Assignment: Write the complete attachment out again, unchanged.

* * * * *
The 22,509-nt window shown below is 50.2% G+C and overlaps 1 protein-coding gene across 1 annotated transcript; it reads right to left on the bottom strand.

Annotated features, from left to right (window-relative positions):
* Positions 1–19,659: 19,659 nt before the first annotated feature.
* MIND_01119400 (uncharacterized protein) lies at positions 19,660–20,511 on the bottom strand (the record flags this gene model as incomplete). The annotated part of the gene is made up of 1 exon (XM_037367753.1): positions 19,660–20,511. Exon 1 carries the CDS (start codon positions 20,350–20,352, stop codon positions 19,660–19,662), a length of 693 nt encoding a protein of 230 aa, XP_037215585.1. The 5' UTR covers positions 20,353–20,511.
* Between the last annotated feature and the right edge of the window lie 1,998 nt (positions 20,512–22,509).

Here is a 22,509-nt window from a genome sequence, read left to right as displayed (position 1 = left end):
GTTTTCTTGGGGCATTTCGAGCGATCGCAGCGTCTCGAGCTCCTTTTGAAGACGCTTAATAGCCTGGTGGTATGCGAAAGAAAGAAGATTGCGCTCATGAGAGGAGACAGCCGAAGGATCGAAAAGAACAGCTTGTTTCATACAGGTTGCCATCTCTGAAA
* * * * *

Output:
The 22,509-nt window shown below is 50.2% G+C and overlaps 1 protein-coding gene across 1 annotated transcript; it reads right to left on the bottom strand.

Annotated features, from left to right (window-relative positions):
* Positions 1–19,659: 19,659 nt before the first annotated feature.
* MIND_01119400 (uncharacterized protein) lies at positions 19,660–20,511 on the bottom strand (the record flags this gene model as incomplete). The annotated part of the gene is made up of 1 exon (XM_037367753.1): positions 19,660–20,511. Exon 1 carries the CDS (start codon positions 20,350–20,352, stop codon positions 19,660–19,662), a length of 693 nt encoding a protein of 230 aa, XP_037215585.1. The 5' UTR covers positions 20,353–20,511.
* Between the last annotated feature and the right edge of the window lie 1,998 nt (positions 20,512–22,509).

Here is a 22,509-nt window from a genome sequence, read left to right as displayed (position 1 = left end):
GTTTTCTTGGGGCATTTCGAGCGATCGCAGCGTCTCGAGCTCCTTTTGAAGACGCTTAATAGCCTGGTGGTATGCGAAAGAAAGAAGATTGCGCTCATGAGAGGAGACAGCCGAAGGATCGAAAAGAACAGCTTGTTTCATACAGGTTGCCATCTCTGAAA